IMPRESSIONS: Transistor on Switch

Monday, December 3rd, 2018

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Transistor | Tragic

Though I’ve known about Supergiant Games for a while, I hadn’t actually gotten around to playing any of their games til now. Not for a lack of interest, mind you. It’s more because for a time many of their titles were only on systems I didn’t own. By the time they rolled around to more platforms, I was more focused on more current titles. That said, I have always been attracted to the aesthetic design found in projects by the team, and after getting a chance to play Transistor at the most recent PAX West, I knew I had to give it a shot. Thanks to the opportunity provided by a review code, I decided to write up some impressions of how Transistor plays on Switch.

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It’s immediately apparent that the world of Transistor, set in Cloudbank, is a beautiful, dystopian nightmare. While I can’t say I completely understand the nature or “rules” of the universe the game is set in, that doesn’t make it any less compelling. The entire game has a wonderful hand painted aesthetic, and even the stationary imagery is fantastic. While you won’t see any cutscenes of characters moving or talking, Transistor uses cool static comic book screens to convey the flow of the story. It all revolves around Red’s quest for revenge for the theft of her voice and the murder of her lover. There are significantly more twists and turns than that, but I’ll avoid too many for those who want to experience the game fresh.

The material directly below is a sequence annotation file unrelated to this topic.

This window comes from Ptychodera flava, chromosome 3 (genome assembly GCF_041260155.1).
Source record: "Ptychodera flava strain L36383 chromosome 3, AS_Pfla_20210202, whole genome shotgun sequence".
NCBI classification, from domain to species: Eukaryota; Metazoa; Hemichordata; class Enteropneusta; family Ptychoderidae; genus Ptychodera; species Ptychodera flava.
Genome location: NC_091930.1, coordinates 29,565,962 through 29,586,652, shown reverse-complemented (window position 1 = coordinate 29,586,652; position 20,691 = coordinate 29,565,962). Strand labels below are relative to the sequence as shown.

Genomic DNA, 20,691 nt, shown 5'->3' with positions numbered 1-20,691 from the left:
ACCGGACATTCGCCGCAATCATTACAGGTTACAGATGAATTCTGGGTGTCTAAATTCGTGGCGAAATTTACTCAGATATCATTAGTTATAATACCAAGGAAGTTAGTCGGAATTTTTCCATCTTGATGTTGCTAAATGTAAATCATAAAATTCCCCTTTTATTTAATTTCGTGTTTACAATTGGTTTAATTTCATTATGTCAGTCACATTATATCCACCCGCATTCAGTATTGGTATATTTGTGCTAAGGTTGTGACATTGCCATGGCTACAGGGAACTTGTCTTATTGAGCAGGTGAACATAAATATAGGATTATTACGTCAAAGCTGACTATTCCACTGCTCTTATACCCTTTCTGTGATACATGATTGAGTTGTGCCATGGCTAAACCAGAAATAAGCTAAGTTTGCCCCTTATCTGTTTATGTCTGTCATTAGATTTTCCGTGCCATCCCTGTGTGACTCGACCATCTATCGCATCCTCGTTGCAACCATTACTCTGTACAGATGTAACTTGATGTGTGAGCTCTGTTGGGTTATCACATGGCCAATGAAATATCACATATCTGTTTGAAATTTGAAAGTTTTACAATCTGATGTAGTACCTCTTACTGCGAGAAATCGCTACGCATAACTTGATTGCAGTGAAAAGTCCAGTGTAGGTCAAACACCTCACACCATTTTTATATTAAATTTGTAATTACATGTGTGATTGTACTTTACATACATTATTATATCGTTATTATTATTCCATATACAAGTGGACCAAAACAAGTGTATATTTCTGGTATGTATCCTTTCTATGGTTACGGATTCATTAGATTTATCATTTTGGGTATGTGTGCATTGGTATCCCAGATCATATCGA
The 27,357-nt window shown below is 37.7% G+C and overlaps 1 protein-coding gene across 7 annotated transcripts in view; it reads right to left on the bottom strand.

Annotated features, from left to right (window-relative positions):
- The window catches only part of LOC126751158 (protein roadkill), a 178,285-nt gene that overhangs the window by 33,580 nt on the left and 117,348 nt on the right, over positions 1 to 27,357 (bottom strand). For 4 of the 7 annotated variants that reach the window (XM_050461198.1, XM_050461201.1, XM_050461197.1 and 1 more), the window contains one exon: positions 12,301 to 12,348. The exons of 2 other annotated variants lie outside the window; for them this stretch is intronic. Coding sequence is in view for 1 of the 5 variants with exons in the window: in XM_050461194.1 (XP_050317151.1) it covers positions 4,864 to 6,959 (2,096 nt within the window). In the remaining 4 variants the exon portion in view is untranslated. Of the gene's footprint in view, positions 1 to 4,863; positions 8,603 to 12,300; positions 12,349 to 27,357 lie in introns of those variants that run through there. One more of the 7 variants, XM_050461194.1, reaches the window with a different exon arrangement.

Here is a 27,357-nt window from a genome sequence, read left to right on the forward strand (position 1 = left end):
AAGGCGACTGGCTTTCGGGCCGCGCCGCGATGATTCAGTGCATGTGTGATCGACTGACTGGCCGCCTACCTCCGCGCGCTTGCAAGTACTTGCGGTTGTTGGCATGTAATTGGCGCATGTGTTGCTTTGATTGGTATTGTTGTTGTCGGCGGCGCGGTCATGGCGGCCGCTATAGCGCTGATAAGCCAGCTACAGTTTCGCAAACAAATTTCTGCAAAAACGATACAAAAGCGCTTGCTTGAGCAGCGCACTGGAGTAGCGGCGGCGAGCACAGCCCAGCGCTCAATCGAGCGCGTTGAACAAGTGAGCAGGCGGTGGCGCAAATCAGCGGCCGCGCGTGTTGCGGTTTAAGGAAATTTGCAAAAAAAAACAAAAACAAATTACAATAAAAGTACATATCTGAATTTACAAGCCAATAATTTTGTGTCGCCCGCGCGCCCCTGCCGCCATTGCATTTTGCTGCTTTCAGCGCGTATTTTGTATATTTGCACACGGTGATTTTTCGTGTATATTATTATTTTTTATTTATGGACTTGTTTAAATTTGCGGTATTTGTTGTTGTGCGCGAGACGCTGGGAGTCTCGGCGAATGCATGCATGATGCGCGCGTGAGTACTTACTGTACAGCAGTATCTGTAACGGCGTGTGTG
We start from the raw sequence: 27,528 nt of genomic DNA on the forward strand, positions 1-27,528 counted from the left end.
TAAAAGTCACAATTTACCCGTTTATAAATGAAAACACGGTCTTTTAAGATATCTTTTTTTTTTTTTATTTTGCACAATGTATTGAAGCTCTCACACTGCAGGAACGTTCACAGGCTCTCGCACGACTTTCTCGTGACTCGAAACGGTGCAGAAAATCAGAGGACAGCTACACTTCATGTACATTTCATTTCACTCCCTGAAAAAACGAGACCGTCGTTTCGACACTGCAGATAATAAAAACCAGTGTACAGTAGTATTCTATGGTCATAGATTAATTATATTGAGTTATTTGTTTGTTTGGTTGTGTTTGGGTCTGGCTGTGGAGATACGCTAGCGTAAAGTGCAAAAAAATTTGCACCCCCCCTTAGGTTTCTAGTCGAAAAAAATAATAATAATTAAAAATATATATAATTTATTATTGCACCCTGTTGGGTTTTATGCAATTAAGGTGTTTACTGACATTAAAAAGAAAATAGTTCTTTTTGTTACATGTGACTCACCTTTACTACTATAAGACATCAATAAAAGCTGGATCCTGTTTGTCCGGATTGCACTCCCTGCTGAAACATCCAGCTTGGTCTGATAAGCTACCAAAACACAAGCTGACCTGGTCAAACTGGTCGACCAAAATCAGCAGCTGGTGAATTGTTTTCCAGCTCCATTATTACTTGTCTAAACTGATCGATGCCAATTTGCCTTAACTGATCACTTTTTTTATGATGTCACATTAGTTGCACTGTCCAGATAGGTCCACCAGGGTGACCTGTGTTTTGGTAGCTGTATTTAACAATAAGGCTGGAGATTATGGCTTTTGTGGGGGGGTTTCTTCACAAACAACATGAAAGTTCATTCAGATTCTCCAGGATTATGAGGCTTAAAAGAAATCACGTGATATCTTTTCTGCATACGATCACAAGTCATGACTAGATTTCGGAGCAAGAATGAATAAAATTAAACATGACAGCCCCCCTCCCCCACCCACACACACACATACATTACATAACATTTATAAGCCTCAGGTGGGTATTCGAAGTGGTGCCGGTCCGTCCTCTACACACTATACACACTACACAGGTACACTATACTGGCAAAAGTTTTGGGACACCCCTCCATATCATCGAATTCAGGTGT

Transistor | Quiet Moment

Since Red is voiceless, the bulk of the emotional experience is conveyed by the game’s narrator. Her sword, the titular Transistor, constantly talks to you, and serves as a sort of mirror to Red’s emotional state, as well as shedding light on the nature of the world. Frankly, the narrator rarely shuts up, so it’s a good thing the voice actor put in his best effort. He ranges the gamut from assertive to teasing to even drugged, and is always believable in his delivery. Combined with a low key noir soundtrack, Transistor delivers visually and musically. But you don’t just get a game for the design, so let’s delve into how the game plays on Nintendo Switch.

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I may be the first to make the comparison, but in a weird way Transistor reminds me strongly of the original Parasite Eve. Granted, there’s a lot of differences, but both games rely on freezing time, and making tactical decisions to survive combat. Both also use neon geometrical representations to show the range of attacks. That’s pretty much where the similarities end, but any time I compare a game to one of my favorite classic PlayStation entries, it’s a good sign.